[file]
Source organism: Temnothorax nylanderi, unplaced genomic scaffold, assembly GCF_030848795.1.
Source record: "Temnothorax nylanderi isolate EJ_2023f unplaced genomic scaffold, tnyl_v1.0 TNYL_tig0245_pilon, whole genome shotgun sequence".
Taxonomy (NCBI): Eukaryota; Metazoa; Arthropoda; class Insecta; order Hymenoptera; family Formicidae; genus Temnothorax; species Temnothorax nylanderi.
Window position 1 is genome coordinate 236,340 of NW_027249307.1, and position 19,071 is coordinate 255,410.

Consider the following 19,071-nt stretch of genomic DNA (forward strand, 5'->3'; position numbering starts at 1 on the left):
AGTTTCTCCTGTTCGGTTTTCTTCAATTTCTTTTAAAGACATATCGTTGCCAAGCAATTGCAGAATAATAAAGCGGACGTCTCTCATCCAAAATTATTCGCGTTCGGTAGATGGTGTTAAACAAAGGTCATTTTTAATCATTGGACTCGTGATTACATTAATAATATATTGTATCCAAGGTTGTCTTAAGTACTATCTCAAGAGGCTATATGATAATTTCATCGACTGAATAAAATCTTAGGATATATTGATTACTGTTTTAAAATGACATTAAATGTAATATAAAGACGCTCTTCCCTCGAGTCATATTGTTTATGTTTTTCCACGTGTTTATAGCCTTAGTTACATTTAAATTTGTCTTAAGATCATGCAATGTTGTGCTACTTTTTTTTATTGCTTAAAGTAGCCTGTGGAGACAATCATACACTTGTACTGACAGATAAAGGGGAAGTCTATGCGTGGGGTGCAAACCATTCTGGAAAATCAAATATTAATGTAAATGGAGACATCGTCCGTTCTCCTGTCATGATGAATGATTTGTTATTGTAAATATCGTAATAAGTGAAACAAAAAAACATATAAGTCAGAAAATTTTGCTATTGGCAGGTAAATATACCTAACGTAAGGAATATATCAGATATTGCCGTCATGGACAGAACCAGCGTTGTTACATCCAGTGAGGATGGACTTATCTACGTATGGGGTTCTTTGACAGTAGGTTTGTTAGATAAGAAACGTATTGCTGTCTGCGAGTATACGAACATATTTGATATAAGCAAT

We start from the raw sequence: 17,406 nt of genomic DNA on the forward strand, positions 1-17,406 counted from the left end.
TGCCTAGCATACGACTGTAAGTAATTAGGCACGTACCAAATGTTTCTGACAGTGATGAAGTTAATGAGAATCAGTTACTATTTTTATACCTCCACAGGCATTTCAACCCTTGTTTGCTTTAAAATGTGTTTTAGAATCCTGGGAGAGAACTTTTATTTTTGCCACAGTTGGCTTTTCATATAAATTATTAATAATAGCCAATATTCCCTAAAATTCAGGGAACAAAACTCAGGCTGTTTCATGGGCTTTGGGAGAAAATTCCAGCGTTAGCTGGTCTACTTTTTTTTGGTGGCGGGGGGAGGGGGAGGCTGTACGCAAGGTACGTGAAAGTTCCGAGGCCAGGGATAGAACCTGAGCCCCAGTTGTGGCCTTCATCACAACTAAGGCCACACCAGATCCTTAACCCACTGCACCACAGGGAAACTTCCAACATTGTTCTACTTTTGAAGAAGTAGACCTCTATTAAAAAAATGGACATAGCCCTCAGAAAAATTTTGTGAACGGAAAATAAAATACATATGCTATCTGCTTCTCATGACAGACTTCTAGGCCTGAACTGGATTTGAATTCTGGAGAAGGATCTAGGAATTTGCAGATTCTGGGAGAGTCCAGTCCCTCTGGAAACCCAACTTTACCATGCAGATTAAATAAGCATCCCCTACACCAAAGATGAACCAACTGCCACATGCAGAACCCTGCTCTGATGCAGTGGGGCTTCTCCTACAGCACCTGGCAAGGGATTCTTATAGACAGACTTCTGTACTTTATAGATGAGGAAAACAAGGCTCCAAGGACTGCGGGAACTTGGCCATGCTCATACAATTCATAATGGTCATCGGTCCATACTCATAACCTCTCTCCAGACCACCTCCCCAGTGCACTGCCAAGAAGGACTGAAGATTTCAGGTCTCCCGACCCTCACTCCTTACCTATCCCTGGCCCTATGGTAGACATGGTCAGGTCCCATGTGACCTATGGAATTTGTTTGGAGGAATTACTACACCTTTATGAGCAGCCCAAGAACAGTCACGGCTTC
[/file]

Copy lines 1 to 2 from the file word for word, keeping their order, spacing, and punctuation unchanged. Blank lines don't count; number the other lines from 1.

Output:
Source organism: Temnothorax nylanderi, unplaced genomic scaffold, assembly GCF_030848795.1.
Source record: "Temnothorax nylanderi isolate EJ_2023f unplaced genomic scaffold, tnyl_v1.0 TNYL_tig0245_pilon, whole genome shotgun sequence".